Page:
One of the top prep pitchers available in the 2009 draft, the Long Islandborn Matz fell to the Mets with their top pick in the late second round. He missed three years after signing, however, when he had Tommy John surgery and suffered multiple setbacks. Matz finally took the mound in the second half of 2012 and subsequently breezed through three levels of the minors in 2013 and 2014, finishing the latter at Double-A Binghamton and ranking 10th in the minors with a 2.24 ERA. Matz throws with the kind of velocity (93-95 mph), looseness and direction to the plate that makes scouts drool. He can rear back for 98 mph when he needs it, earning him double-plus grades for his fastball. Matz throws a plus changeup in the mid-80s that features plus sinking action and impressive separation from his fastball. His 78-82 mph curveball functions well enough as a third pitch, and it improved in terms of power and shape under the tutelage of Binghamton pitching coach Glenn Abbott in the second half. Matz profiles as high as a No. 2 starter in a rotation because he throws two plus pitches, an average third and has average control. He could begin 2015 at Triple-A Las Vegas and supply lefty balance to the Mets rotation in the second half.
Matz offers a power arm worth waiting for, which is good because that's exactly what the Mets have been forced to do. Four years after being drafted, he finally reached low Class A Savannah, where he made 23 starts including the playoffs. The top Northeast pitching prospect for the 2009 draft, Matz signed for $895,000 as the Mets' top pick (second round) but then had Tommy John surgery in May 2010 that knocked him out for two entire seasons. He made his pro debut in 2012 by making six mostly-electric starts for Rookie-level Kingsport. Scouts reported seeing three plus pitches in some of Matz's best 2013 starts. He sits 93-94 mph and tops out near 96 with his riding four-seamer, while also sinking his fastball at about 90 with a two-seam grip he added in 2013. He sells a plus circle changeup with terrific arm speed, while taking to a buzzsaw curve in 2013 that sits 78-80 mph and breaks straight down. He doesn't always repeat the rotation on the breaking ball, but it could be a plus pitch in time. Matz pitches with a long stride that helps him leverage the ball down in the zone, and scouts regard his delivery and arm action as positive attributes. Despite a lengthy injury history, Matz unleashes uncommonly good stuff with late life from the left side. He could mature into a No. 2 or 3 starter if he stays healthy, making him the ultimate lottery ticket. He'll move to high Class A St. Lucie in 2014.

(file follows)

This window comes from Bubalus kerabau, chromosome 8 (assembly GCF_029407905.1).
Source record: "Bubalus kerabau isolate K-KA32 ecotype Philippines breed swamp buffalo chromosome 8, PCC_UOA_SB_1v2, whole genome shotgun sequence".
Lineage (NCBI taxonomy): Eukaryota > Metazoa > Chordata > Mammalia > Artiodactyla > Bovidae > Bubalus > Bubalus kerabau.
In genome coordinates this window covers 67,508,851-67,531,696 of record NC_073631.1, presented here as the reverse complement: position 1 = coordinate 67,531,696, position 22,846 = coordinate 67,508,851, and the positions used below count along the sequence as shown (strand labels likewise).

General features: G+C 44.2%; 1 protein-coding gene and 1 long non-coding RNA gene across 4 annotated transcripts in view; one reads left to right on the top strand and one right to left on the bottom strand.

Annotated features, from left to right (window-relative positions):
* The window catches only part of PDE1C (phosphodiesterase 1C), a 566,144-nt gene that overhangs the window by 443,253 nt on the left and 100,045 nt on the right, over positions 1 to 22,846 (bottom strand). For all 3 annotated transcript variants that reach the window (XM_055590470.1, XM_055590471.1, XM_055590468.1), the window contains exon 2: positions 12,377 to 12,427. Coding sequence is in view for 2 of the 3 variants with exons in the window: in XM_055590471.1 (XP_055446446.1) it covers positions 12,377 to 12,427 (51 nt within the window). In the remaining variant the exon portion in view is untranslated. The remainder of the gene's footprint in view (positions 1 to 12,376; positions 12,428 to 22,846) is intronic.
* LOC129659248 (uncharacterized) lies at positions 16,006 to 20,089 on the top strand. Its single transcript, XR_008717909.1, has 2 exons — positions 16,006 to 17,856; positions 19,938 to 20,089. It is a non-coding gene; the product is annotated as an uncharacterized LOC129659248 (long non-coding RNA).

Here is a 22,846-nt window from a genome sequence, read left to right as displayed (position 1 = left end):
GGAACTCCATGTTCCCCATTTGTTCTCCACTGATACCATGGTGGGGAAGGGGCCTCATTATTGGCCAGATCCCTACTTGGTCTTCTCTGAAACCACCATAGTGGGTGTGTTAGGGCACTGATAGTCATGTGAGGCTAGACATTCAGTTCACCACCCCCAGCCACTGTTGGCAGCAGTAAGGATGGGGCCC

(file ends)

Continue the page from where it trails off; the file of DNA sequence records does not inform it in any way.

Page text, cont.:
Matz began and ended the 2012 season on the sidelines, rehabbing from injury setbacks, but in between he made six electric starts for Rookie-level Kingsport. That he pitched at all was the real news, for the fourth-year pro hadn't pitched in a game that counted since high school. The top Northeast pitching prospect in the 2009 draft, Matz was the Mets' top pick (second round) and signed for $895,000. Plagued by elbow soreness the following spring, he had Tommy John surgery in May 2010 and missed the season. He missed the 2011 season, too, with lingering soreness. More soreness in 2012 necessitated an MRI in May, which revealed only scar tissue breaking apart, so he reported to Kingsport in June with an 80-pitch limit. After feeling his way through three starts, Matz blazed a trail through Appalachian League competition in July, throwing six scoreless innings in three consecutive starts, notching 23 strikeouts against eight walks and five hits. At his peak, he topped out at 96 mph with explosive life on his fastball while mixing in an average curveball and changeup. The run came to an end following his July 26 start, when a bout of shoulder tendinitis landed him back on the disabled list. He spent his time rehabbing during instructional league. New York says Matz has the best lefthanded stuff in the system--with a pie-in-the-sky ceiling of No. 2 starter--but he obviously has much to prove.